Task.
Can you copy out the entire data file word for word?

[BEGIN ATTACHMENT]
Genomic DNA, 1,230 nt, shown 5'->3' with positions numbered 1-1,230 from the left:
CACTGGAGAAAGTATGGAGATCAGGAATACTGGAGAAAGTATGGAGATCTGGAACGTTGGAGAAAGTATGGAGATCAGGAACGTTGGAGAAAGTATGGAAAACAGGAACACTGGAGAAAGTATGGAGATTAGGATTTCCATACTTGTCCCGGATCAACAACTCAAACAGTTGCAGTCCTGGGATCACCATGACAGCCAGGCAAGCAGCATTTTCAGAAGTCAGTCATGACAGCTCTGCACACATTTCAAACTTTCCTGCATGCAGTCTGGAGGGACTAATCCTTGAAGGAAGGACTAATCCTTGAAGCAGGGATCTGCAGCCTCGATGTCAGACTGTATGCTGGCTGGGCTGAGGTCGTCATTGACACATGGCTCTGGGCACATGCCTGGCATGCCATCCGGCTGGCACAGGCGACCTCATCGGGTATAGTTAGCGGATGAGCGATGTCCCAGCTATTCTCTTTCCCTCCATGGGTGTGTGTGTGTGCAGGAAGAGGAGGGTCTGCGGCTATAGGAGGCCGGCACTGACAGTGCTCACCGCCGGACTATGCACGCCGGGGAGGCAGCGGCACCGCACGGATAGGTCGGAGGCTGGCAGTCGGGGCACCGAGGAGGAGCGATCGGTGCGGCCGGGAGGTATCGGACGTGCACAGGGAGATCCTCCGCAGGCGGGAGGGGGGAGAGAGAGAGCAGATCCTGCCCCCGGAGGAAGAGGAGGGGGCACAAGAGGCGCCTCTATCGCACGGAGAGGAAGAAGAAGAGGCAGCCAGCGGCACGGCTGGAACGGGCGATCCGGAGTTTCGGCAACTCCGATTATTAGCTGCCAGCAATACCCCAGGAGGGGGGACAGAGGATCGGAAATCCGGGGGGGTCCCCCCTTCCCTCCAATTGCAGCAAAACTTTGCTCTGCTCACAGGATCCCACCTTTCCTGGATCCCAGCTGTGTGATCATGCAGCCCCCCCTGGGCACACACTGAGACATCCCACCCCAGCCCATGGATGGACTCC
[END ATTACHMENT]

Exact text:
Genomic DNA, 1,230 nt, shown 5'->3' with positions numbered 1-1,230 from the left:
CACTGGAGAAAGTATGGAGATCAGGAATACTGGAGAAAGTATGGAGATCTGGAACGTTGGAGAAAGTATGGAGATCAGGAACGTTGGAGAAAGTATGGAAAACAGGAACACTGGAGAAAGTATGGAGATTAGGATTTCCATACTTGTCCCGGATCAACAACTCAAACAGTTGCAGTCCTGGGATCACCATGACAGCCAGGCAAGCAGCATTTTCAGAAGTCAGTCATGACAGCTCTGCACACATTTCAAACTTTCCTGCATGCAGTCTGGAGGGACTAATCCTTGAAGGAAGGACTAATCCTTGAAGCAGGGATCTGCAGCCTCGATGTCAGACTGTATGCTGGCTGGGCTGAGGTCGTCATTGACACATGGCTCTGGGCACATGCCTGGCATGCCATCCGGCTGGCACAGGCGACCTCATCGGGTATAGTTAGCGGATGAGCGATGTCCCAGCTATTCTCTTTCCCTCCATGGGTGTGTGTGTGTGCAGGAAGAGGAGGGTCTGCGGCTATAGGAGGCCGGCACTGACAGTGCTCACCGCCGGACTATGCACGCCGGGGAGGCAGCGGCACCGCACGGATAGGTCGGAGGCTGGCAGTCGGGGCACCGAGGAGGAGCGATCGGTGCGGCCGGGAGGTATCGGACGTGCACAGGGAGATCCTCCGCAGGCGGGAGGGGGGAGAGAGAGAGCAGATCCTGCCCCCGGAGGAAGAGGAGGGGGCACAAGAGGCGCCTCTATCGCACGGAGAGGAAGAAGAAGAGGCAGCCAGCGGCACGGCTGGAACGGGCGATCCGGAGTTTCGGCAACTCCGATTATTAGCTGCCAGCAATACCCCAGGAGGGGGGACAGAGGATCGGAAATCCGGGGGGGTCCCCCCTTCCCTCCAATTGCAGCAAAACTTTGCTCTGCTCACAGGATCCCACCTTTCCTGGATCCCAGCTGTGTGATCATGCAGCCCCCCCTGGGCACACACTGAGACATCCCACCCCAGCCCATGGATGGACTCC